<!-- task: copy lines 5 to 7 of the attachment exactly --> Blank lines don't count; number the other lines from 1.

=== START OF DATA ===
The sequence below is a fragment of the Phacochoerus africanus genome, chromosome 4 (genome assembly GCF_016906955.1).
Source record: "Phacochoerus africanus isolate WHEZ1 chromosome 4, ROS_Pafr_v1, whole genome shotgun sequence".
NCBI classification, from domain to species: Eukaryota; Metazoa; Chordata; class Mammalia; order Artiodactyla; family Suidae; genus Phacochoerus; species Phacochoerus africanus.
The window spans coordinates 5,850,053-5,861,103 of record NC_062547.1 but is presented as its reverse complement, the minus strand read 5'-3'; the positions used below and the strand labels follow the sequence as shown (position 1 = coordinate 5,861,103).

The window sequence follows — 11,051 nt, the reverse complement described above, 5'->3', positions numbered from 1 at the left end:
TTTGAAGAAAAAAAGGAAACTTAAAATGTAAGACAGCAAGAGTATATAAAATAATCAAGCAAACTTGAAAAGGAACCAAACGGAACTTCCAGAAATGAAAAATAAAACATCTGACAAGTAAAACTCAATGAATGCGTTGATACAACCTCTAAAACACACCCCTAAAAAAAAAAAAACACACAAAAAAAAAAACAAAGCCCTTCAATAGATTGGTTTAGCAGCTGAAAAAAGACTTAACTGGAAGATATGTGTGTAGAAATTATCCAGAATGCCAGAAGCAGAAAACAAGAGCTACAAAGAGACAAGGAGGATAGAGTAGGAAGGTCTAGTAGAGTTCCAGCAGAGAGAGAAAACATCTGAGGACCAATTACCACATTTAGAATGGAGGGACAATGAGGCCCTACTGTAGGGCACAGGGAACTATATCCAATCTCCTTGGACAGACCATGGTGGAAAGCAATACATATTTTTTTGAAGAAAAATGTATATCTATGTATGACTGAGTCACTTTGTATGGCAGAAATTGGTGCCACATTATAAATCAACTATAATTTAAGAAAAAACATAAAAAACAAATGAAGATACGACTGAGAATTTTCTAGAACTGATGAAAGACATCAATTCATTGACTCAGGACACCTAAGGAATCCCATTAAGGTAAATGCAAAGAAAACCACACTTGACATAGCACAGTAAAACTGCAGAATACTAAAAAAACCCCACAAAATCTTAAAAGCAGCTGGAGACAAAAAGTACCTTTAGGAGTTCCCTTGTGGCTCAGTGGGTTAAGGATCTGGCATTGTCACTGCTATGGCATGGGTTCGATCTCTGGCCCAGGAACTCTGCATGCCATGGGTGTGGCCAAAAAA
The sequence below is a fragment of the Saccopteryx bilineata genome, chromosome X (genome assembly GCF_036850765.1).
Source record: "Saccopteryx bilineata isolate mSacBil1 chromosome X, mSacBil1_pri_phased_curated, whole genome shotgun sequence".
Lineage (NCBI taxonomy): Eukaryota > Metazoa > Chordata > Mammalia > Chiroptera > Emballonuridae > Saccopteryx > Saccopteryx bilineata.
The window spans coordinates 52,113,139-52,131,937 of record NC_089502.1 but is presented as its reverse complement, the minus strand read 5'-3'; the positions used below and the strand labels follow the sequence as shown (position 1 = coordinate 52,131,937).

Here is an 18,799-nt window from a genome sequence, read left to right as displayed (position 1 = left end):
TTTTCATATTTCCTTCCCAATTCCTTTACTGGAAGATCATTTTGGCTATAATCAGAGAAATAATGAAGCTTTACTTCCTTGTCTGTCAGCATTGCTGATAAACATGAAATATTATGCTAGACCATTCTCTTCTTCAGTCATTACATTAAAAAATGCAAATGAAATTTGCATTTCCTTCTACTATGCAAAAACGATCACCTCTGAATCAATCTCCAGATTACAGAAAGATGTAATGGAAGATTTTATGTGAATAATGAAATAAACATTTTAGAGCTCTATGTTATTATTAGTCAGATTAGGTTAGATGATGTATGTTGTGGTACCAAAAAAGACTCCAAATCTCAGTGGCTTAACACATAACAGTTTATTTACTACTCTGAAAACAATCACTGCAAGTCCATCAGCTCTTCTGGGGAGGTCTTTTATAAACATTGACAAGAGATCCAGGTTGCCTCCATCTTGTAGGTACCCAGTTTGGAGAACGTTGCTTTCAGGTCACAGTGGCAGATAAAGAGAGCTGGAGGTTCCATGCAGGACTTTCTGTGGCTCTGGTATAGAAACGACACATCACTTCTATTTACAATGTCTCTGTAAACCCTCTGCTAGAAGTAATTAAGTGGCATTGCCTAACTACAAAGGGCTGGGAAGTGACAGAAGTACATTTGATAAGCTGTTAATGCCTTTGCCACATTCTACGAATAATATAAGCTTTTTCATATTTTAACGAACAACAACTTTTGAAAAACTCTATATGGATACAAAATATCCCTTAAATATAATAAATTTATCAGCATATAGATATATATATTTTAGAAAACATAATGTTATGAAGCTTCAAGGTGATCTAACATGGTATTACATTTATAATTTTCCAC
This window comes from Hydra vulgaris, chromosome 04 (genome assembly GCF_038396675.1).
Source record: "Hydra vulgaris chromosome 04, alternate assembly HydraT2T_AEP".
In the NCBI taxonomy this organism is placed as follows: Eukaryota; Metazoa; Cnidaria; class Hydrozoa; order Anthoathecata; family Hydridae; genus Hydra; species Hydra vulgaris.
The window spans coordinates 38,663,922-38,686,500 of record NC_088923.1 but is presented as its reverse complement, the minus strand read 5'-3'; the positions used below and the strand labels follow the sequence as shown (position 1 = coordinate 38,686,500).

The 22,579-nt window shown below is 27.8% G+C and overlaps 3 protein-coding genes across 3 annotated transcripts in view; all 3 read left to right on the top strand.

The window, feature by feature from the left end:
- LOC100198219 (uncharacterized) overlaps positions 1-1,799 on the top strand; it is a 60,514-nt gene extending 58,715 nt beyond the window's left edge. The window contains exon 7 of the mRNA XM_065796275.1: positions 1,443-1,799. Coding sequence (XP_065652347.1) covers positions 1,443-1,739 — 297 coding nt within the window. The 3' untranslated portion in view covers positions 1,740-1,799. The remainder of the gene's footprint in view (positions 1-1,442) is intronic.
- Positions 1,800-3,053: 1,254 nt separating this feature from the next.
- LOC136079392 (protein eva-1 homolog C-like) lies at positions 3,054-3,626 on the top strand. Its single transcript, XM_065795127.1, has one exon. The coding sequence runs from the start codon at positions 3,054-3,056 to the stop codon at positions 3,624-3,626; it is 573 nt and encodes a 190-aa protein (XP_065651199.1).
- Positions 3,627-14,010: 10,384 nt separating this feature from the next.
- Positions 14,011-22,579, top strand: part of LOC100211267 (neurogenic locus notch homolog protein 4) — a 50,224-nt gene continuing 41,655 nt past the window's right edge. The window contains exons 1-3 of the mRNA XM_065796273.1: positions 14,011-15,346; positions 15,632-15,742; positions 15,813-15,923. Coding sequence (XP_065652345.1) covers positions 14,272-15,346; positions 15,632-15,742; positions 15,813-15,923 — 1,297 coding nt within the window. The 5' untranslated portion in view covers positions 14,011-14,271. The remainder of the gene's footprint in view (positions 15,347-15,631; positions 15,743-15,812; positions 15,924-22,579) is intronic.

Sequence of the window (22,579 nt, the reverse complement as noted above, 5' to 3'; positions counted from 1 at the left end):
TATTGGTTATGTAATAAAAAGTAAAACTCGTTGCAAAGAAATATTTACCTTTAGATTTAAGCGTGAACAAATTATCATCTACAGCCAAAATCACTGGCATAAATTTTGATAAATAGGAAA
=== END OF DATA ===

The window sequence follows — 11,051 nt, the reverse complement described above, 5'->3', positions numbered from 1 at the left end:
TTTGAAGAAAAAAAGGAAACTTAAAATGTAAGACAGCAAGAGTATATAAAATAATCAAGCAAACTTGAAAAGGAACCAAACGGAACTTCCAGAAATGAAAAATAAAACATCTGACAAGTAAAACTCAATGAATGCGTTGATACAACCTCTAAAACACACCCCTAAAAAAAAAAAAACACACAAAAAAAAAAACAAAGCCCTTCAATAGATTGGTTTAGCAGCTGAAAAAAGACTTAACTGGAAGATATGTGTGTAGAAATTATCCAGAATGCCAGAAGCAGAAAACAAGAGCTACAAAGAGACAAGGAGGATAGAGTAGGAAGGTCTAGTAGAGTTCCAGCAGAGAGAGAAAACATCTGAGGACCAATTACCACATTTAGAATGGAGGGACAATGAGGCCCTACTGTAGGGCACAGGGAACTATATCCAATCTCCTTGGACAGACCATGGTGGAAAGCAATACATATTTTTTTGAAGAAAAATGTATATCTATGTATGACTGAGTCACTTTGTATGGCAGAAATTGGTGCCACATTATAAATCAACTATAATTTAAGAAAAAACATAAAAAACAAATGAAGATACGACTGAGAATTTTCTAGAACTGATGAAAGACATCAATTCATTGACTCAGGACACCTAAGGAATCCCATTAAGGTAAATGCAAAGAAAACCACACTTGACATAGCACAGTAAAACTGCAGAATACTAAAAAAACCCCACAAAATCTTAAAAGCAGCTGGAGACAAAAAGTACCTTTAGGAGTTCCCTTGTGGCTCAGTGGGTTAAGGATCTGGCATTGTCACTGCTATGGCATGGGTTCGATCTCTGGCCCAGGAACTCTGCATGCCATGGGTGTGGCCAAAAAA
The sequence below is a fragment of the Saccopteryx bilineata genome, chromosome X (genome assembly GCF_036850765.1).